How Does Regenerative Travel Differ From Sustainable Travel?


Starry Night keeps its regenerative tourism initiatives at the heart of all practices, from visitor volunteer programs in Bozeman and Kauai to eco-friendly additions in hotels across the brand.

But when we talk about regenerative travel, it often blends with the more familiar term: sustainability. While the two concepts go hand-in-hand, there are some important distinctions that travelers should understand to deepen the significance of their stay and prioritize the elements that are most important to them and the communities they visit.

The short story of key differences

Sustainable travel is the Leave No Trace of the tourism world: it’s important to practice, but it holds minimizing impact at its core. Leave only footprints as you travel; take only pictures, in essence. Lessen your carbon footprint, reduce water usage, and cut down on waste.

Regenerative travel expands outward, encouraging visitors to make their mark in a positive way. It’s about not just reducing negative impact but increasing the positive one. Regenerative travel builds a new, healthier relationship with the world, whereas sustainable travel primarily aims to decrease the damage caused.

While sustainable travel looks at social impacts and the needs of host communities while focusing most heavily on environmental impacts, regenerative tourism takes a more holistic view. It considers the culture of the host area and the needs of residents just as strongly as the ecology of the area, making the visitor an active participant in improving the region through volunteerism, supporting local businesses, and giving back to local causes.

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The origins of sustainability in travel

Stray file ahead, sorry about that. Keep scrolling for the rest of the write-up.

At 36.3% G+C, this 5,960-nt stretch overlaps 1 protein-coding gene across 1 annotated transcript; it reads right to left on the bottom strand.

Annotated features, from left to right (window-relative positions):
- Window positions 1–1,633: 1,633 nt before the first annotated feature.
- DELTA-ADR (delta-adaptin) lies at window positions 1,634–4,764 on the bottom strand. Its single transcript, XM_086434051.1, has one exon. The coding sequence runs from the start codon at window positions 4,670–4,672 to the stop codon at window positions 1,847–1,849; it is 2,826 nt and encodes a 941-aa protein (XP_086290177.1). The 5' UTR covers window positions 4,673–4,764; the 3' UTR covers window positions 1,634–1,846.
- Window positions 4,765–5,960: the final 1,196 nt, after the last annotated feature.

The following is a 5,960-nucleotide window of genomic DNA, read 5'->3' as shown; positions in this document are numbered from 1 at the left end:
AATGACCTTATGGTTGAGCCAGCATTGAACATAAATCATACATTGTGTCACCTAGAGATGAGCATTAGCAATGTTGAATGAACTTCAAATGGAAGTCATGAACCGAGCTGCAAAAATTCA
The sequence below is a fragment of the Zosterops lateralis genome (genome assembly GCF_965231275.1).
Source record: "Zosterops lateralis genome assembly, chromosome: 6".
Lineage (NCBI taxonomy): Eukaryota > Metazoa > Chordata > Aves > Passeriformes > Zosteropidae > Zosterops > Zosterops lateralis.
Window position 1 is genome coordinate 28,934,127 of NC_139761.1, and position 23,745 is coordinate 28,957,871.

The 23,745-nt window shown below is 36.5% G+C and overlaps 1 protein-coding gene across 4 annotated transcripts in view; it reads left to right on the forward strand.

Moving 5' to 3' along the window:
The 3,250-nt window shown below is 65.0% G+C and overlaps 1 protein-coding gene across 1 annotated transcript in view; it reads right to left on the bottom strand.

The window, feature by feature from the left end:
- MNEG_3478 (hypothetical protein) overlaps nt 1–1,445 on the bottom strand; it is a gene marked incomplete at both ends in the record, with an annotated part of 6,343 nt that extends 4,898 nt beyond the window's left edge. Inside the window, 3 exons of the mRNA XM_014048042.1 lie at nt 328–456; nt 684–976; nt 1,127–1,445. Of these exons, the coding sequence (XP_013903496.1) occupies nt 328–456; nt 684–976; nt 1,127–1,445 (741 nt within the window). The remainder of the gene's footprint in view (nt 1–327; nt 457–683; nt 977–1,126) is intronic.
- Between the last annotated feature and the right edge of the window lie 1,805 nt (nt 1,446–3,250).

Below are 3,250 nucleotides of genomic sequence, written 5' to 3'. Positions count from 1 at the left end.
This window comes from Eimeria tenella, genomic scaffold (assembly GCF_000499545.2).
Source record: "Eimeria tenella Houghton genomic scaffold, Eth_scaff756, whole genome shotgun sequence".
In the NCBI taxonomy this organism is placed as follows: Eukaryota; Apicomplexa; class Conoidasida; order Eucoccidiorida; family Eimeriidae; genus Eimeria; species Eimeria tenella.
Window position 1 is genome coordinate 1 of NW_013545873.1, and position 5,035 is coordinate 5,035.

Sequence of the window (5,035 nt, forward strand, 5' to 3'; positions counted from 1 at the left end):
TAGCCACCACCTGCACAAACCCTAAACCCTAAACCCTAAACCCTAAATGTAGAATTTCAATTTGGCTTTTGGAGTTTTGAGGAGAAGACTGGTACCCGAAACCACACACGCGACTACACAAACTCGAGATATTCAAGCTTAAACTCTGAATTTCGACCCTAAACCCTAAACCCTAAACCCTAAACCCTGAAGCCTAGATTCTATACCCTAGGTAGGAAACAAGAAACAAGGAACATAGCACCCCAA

Possibly the first definition of sustainable travel came in 1988 from the World Tourism Organization (UNWTO), saying it is “Tourism that takes full account of its current and future economic, social and environmental impacts, addressing the needs of visitors, the industry, the environment and host communities.”

The Global Sustainable Tourism Council even has standards to guide the tourism industry in a quest to become more sustainable. And those standards tend to focus on the destinations, whether as a whole or focused on individual businesses.

A deeper look at regenerative tourism

According to a 2022 paper on the topic, “Regenerative tourism is a departure from the sustainable development paradigm by positioning travel-related businesses as entities that develop the capacities of places, communities and their guests to operate in harmony with interconnected social-ecological systems.”

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Dr Alessandro Inversini has spent time researching the concept of regenerative hospitality, taking the concept even further. According to his research, regenerative tourism is a mindset shift that individual businesses need to take, focusing on co-creating positive experiences with their guests that will resonate both with the host and the visitor long into the future.

Regenerative tourism doesn’t start and end with any one business, site or visitor. It’s about creating a relationship between all parties that helps foster the destination and improve the lives of residents into the future while also making a positive lasting impact on the visitor.

Sustainability and regenerative travel aren’t an either-or proposition. Businesses and travelers can prioritize both. But making the distinction between regenerative and sustainable travel allows for a deeper appreciation for and capacity to give back to the communities and spaces we encounter as we globetrot.

Join Starry Night in a movement towards more regenerative travel in the industry, helping nurture the spaces we love and supporting the communities that make them great.